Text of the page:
Much soul searching is going on by the PPP about its future. Many well-wishers are offering advice about what the party needs to do to regain the support it had in the past. The PPP was a party of the left and it will only be successful if it can once again become a party that represents the dispossessed and the unfortunate along with those that want to make life tolerable for those that live on the edge of poverty.
As a practicing physician, I have seen many ‘white collar’ workers pushed into poverty by the cost of catastrophic medical care. And for many that subsist on a few dollars a day even the cost of basic and relatively ‘inexpensive’ medicine forces a choice between food on the table or a couple of blood pressure pills once a day.
Fortunately, there exists in most of Pakistan and especially in the Punjab, a province wide network of healthcare facilities stretching from the Basic Health Unit all the way up to the tertiary care teaching hospitals. Clearly the entire system is on the verge of collapse due to political and bureaucratic indifference. What is needed is that all major political parties should, in preparation for the next general elections, develop a detailed plan about how the existing healthcare system can be improved and expanded to provide universal healthcare that is affordable and adequate.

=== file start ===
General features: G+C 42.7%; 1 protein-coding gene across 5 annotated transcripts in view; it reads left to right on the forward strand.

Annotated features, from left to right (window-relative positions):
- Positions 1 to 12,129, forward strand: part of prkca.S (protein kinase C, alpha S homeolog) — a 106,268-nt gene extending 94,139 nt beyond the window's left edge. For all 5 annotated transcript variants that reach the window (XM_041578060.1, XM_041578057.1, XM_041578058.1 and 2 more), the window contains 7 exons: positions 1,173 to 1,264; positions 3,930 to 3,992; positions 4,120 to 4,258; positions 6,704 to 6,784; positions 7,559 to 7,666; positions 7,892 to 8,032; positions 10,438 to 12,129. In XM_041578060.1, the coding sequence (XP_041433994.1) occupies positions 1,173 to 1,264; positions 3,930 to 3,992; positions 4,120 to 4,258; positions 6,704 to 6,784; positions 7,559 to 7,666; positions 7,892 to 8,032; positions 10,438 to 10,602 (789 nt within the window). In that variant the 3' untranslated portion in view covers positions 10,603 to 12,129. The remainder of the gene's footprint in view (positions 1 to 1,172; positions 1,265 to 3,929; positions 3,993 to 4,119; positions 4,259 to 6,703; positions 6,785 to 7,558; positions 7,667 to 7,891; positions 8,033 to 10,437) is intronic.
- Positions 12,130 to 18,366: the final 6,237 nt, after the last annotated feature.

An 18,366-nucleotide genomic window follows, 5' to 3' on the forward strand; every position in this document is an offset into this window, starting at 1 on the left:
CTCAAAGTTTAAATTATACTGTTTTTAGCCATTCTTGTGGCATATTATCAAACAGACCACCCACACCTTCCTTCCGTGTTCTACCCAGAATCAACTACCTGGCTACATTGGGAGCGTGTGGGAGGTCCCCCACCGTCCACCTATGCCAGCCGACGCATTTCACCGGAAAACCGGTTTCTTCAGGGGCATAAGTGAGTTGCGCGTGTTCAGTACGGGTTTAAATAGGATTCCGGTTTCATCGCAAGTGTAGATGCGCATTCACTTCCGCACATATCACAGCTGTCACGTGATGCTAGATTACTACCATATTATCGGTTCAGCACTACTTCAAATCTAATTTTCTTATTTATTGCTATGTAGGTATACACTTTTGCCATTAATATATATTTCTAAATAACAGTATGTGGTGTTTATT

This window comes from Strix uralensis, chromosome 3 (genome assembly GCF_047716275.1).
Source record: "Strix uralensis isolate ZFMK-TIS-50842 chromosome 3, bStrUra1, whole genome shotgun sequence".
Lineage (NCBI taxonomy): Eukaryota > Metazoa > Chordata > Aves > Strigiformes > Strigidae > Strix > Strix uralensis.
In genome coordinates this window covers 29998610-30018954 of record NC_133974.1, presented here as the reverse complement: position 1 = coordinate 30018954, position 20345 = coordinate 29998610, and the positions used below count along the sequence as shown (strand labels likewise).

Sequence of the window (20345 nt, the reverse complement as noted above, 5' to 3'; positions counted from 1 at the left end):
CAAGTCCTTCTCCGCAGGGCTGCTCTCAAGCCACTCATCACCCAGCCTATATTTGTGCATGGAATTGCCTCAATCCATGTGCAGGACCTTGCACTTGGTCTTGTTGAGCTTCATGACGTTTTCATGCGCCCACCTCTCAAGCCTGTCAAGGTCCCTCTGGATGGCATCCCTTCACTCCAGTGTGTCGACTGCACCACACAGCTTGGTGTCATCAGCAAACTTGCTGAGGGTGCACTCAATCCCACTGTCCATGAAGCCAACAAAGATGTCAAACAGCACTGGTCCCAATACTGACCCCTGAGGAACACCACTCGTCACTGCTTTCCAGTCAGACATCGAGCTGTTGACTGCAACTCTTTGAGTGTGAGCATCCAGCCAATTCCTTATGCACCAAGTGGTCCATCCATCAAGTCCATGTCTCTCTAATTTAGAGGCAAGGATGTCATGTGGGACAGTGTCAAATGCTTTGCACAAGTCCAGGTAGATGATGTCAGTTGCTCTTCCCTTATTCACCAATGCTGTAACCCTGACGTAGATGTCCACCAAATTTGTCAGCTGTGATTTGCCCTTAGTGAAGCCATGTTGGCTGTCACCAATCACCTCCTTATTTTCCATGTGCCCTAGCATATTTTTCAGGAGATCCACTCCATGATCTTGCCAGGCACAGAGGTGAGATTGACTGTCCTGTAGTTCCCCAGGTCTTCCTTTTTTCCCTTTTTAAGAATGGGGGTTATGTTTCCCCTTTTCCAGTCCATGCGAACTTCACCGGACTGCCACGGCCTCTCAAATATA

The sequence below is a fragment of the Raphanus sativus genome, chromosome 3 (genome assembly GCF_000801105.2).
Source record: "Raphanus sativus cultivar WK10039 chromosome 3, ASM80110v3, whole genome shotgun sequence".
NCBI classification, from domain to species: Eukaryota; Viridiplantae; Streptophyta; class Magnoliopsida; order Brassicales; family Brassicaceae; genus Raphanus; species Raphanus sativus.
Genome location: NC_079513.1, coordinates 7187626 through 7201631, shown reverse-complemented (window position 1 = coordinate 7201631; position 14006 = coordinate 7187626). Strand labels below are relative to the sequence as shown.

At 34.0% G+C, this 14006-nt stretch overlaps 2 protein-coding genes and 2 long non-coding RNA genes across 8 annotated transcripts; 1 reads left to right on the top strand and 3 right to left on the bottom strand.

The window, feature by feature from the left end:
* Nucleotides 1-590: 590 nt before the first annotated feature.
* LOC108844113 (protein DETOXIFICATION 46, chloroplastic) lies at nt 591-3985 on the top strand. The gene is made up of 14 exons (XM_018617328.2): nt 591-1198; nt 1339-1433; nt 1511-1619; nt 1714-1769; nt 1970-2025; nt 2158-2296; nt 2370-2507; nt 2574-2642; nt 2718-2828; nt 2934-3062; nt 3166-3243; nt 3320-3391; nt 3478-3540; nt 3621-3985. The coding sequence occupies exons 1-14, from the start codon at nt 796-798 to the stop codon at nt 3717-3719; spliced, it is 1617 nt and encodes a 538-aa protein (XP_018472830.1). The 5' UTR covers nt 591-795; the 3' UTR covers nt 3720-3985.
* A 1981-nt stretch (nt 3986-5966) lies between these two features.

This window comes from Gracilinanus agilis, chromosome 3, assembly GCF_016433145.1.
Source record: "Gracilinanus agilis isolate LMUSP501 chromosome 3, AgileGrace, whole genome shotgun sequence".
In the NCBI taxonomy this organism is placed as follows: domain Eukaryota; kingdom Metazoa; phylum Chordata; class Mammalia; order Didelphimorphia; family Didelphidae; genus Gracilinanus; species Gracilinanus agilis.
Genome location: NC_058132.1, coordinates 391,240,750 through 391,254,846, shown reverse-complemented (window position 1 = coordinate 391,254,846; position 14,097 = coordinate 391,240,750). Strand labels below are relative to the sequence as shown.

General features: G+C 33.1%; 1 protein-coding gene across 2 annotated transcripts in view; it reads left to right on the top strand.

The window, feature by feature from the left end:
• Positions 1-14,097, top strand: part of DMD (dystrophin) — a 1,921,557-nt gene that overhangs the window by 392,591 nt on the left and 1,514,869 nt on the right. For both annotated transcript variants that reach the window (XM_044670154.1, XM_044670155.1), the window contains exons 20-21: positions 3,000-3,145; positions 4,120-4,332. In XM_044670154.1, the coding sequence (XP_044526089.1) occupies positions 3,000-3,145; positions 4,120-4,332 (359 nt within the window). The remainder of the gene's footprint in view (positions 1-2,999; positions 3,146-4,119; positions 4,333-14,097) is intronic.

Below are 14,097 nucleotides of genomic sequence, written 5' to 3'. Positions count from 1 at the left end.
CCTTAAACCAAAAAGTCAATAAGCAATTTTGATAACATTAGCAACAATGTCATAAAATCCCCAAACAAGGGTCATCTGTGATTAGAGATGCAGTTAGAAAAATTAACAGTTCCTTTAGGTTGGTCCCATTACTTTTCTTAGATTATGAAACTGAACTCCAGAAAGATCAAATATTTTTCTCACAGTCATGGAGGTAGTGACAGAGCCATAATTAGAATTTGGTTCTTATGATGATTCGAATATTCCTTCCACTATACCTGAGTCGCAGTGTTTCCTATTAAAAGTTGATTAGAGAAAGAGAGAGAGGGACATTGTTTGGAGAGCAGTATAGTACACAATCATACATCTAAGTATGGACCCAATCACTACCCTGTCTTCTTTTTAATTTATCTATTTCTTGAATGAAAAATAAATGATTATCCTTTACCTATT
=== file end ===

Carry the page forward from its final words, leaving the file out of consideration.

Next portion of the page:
The Pakistan Muslim League-Nawaz ruling the Punjab for the last eight years has made its intentions quite clear. Privatise whatever can be privatised, build fancy medical centres and pay lip service to the ‘masses’ and their needs. Let us see what the other parties can offer.